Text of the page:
panel of automotive analysts spoke to the media about the
future of the industry inside the Detroit Marriott at the
Renaissance Center on Tuesday.
Daniel Howes, a
business columnist and Associate Business Editor for The Detroit
News, began with what we know now about the automotive industry.
He claims that the Delphi bankruptcy was the Berlin Wall of
Detroit and there is a big "for sale" sign in Detroit.
"Only in Detroit,
they pay people not to work, make more cars than we need and
then pay people to buy them. We also know that gas prices
have increased over the years and Washington don't care about
the domestic auto industry," Howes said.
The biggest enemy
in Detroit isn't Toyota, greedy unions or fat cat CEO's. The
biggest burden is Detroit's culture, not enough opportunity
and no diversity. We know what works, its people. Not union
vs. management, union vs. designers, but culture. Success
has accumulated over 70 years, then there was stagnation,
then decline. So where do we stand?
they have to do more of the same. They have sensational products
and the Saturn Aura was voted Car of the Year. UAW President
Ron Gettelfinger has the toughest job in Detroit. Strikes
could threaten viability of the companies and there will be
sacrifices in the '07 talks," Howes said.
Tom LaSorda is on the hot seat. Daimler Chrysler signed an
operating agreement with Chery. They are bringing Chinese
cars to America and building American cars in China and shipping
them back here.
With Ford, Alan
Mulally's favorite words are Reality and Perspective. Neither
is at the Rouge. The only thing that matters to him is that
Ford is competitive.
Culture here is
not moving forward, we wait too late then there is a crisis.
There is a lot of dislocation in Michigan. Opportunities in
Michigan are limited. Entrepreneurship is not embraced. If
you buy foreign, there are economic consequences.
its not all about the product, I don't think that's true.
It's the way they do business. The Japanese are making a lot
of money. Americans are buying more foreign cars at the expense
of American cars. Even though American cars are just as good
or better, the styling is better. Foreign cars are not American
companies, unless they are on the NYSE and the CEO's and managers
live in the United States," Howes added.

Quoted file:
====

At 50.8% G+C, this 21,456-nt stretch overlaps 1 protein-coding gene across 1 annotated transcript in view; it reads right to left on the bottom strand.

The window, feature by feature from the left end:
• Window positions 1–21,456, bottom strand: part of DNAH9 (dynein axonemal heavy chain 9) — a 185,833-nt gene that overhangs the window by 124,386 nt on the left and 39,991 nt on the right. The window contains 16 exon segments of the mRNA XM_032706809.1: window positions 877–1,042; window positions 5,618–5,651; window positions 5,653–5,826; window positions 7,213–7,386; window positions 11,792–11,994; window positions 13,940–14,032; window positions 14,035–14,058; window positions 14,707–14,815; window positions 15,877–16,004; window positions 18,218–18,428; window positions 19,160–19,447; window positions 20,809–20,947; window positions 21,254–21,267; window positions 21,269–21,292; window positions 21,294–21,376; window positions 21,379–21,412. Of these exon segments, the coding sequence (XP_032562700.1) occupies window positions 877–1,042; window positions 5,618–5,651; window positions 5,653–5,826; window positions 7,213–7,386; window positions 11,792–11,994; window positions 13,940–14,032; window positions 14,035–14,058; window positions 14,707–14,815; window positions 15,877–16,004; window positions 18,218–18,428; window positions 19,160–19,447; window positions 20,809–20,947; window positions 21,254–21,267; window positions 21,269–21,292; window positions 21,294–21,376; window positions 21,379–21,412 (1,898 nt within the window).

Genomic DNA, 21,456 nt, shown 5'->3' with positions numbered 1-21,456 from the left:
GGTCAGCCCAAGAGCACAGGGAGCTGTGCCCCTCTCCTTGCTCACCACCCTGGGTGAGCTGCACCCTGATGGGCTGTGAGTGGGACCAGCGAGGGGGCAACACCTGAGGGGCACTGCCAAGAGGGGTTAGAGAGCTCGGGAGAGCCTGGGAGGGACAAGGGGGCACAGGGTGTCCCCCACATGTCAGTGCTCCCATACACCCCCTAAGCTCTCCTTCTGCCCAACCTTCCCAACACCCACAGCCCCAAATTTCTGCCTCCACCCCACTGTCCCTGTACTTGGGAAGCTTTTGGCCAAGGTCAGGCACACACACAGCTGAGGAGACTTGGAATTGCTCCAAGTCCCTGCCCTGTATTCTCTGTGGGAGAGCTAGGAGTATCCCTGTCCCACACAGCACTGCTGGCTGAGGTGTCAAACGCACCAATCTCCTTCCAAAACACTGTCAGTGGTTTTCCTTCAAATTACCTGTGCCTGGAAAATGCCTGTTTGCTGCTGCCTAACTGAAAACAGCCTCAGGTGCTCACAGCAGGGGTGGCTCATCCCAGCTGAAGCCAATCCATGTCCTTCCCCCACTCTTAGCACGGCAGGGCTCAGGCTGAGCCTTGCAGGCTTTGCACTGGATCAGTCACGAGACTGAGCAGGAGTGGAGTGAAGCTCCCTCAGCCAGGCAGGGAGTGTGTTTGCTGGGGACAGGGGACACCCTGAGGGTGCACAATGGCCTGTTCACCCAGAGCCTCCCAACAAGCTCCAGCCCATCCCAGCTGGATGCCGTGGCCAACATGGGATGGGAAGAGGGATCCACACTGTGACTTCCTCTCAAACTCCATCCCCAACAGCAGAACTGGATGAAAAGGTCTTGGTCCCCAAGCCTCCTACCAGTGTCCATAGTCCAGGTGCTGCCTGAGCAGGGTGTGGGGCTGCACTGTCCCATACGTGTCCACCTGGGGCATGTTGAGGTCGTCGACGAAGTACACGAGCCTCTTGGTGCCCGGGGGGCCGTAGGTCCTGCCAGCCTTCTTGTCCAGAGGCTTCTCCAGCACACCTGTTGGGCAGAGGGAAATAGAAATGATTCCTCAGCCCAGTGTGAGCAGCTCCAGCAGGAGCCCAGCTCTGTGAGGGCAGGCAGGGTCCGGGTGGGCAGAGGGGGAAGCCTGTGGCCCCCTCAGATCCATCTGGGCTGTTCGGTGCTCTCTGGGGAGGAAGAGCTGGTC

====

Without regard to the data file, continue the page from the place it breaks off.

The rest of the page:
Wim van Acker,
Strategy Consultant from Roland Berger says entry level cars
(from $10,000 or less) are emerging in the United States,
and quickly developing in Europe. "Forty percent of Western
Europe is entry level cars. They key to success is Car, Care,
Core," van Acker said.
need a good and safe vehicle which is crash tested and emission
tested. Secondly, We need to offer extra services such as
warranty, low price, low insurance and good maintenance/repair
service. Lastly, we need to focus on your core business (e.g.
med-heavy duty truck)," van Acker added.
Mike Robinet, Vice
President of Global Forecast Services at CSM Worldwide
says there is a high demand of entry level cars in Western
Europe, Russia, China and India. "Oil prices will determine
production trends. Who develops these vehicles? Sixty percent
are made in Japan and South Korea. India and China will have
significant growth volume," reports Robinet.
Kim Korth, President
of IRN, a leading consulting firm for global automotive suppliers,
says "from a supplier point of view that the low cost
locations to build these cars are in Mexico, Eastern Europe
and China. Her primary focus is to strengthen the competitive
position of their automotive supplier clients."
Jim Press, President
of Toyota Motor North America, Inc. says that Detroit is a
gold mine of opportunity. They have people here who are experts
in Research & Development. His company is doing well because
he doesn't care about the being number one, or having the
highest production levels or doing well in the stock market.
He focuses on what people want. Satisfying the needs of the
customer is number one to him.
The U.S. auto industry
is hurting, but it is not as bad as most Americans believe.
The analysts believe this is just a cycle and will rebound
in the next few years. Technology will play a big part in
it. We need to be cautious of our decisions and make the right
ones. Detroit's future depends on it.
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